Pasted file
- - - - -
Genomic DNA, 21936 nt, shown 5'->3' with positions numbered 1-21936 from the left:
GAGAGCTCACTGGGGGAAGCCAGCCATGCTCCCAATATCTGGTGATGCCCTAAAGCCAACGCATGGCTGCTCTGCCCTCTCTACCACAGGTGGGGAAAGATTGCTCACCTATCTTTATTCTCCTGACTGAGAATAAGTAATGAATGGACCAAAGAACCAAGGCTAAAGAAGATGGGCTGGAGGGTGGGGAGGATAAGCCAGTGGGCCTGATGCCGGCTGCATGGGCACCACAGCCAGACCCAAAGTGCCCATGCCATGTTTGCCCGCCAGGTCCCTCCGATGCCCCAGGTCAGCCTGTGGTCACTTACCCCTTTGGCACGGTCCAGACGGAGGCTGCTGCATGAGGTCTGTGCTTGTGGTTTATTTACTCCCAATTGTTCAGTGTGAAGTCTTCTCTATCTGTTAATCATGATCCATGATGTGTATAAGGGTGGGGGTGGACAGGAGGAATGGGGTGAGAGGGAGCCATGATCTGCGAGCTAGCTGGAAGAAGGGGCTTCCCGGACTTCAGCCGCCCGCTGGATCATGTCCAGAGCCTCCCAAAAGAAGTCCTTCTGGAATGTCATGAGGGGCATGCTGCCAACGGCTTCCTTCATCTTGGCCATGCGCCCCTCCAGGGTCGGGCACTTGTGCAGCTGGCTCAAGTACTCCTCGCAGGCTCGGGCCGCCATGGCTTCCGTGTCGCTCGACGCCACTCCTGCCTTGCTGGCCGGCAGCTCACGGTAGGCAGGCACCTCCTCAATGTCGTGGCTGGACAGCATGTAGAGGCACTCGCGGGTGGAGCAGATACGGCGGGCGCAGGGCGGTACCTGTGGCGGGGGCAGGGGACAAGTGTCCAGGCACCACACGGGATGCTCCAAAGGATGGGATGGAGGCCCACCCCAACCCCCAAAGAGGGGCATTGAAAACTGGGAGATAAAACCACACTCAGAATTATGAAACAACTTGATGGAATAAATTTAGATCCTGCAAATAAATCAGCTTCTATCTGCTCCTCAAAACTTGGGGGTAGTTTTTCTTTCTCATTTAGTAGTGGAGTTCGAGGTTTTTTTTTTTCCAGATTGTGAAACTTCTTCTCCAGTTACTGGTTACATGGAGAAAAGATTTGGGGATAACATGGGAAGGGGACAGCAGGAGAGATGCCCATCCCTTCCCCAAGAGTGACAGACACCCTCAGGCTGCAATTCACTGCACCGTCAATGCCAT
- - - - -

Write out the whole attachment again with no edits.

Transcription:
Genomic DNA, 21936 nt, shown 5'->3' with positions numbered 1-21936 from the left:
GAGAGCTCACTGGGGGAAGCCAGCCATGCTCCCAATATCTGGTGATGCCCTAAAGCCAACGCATGGCTGCTCTGCCCTCTCTACCACAGGTGGGGAAAGATTGCTCACCTATCTTTATTCTCCTGACTGAGAATAAGTAATGAATGGACCAAAGAACCAAGGCTAAAGAAGATGGGCTGGAGGGTGGGGAGGATAAGCCAGTGGGCCTGATGCCGGCTGCATGGGCACCACAGCCAGACCCAAAGTGCCCATGCCATGTTTGCCCGCCAGGTCCCTCCGATGCCCCAGGTCAGCCTGTGGTCACTTACCCCTTTGGCACGGTCCAGACGGAGGCTGCTGCATGAGGTCTGTGCTTGTGGTTTATTTACTCCCAATTGTTCAGTGTGAAGTCTTCTCTATCTGTTAATCATGATCCATGATGTGTATAAGGGTGGGGGTGGACAGGAGGAATGGGGTGAGAGGGAGCCATGATCTGCGAGCTAGCTGGAAGAAGGGGCTTCCCGGACTTCAGCCGCCCGCTGGATCATGTCCAGAGCCTCCCAAAAGAAGTCCTTCTGGAATGTCATGAGGGGCATGCTGCCAACGGCTTCCTTCATCTTGGCCATGCGCCCCTCCAGGGTCGGGCACTTGTGCAGCTGGCTCAAGTACTCCTCGCAGGCTCGGGCCGCCATGGCTTCCGTGTCGCTCGACGCCACTCCTGCCTTGCTGGCCGGCAGCTCACGGTAGGCAGGCACCTCCTCAATGTCGTGGCTGGACAGCATGTAGAGGCACTCGCGGGTGGAGCAGATACGGCGGGCGCAGGGCGGTACCTGTGGCGGGGGCAGGGGACAAGTGTCCAGGCACCACACGGGATGCTCCAAAGGATGGGATGGAGGCCCACCCCAACCCCCAAAGAGGGGCATTGAAAACTGGGAGATAAAACCACACTCAGAATTATGAAACAACTTGATGGAATAAATTTAGATCCTGCAAATAAATCAGCTTCTATCTGCTCCTCAAAACTTGGGGGTAGTTTTTCTTTCTCATTTAGTAGTGGAGTTCGAGGTTTTTTTTTTTCCAGATTGTGAAACTTCTTCTCCAGTTACTGGTTACATGGAGAAAAGATTTGGGGATAACATGGGAAGGGGACAGCAGGAGAGATGCCCATCCCTTCCCCAAGAGTGACAGACACCCTCAGGCTGCAATTCACTGCACCGTCAATGCCAT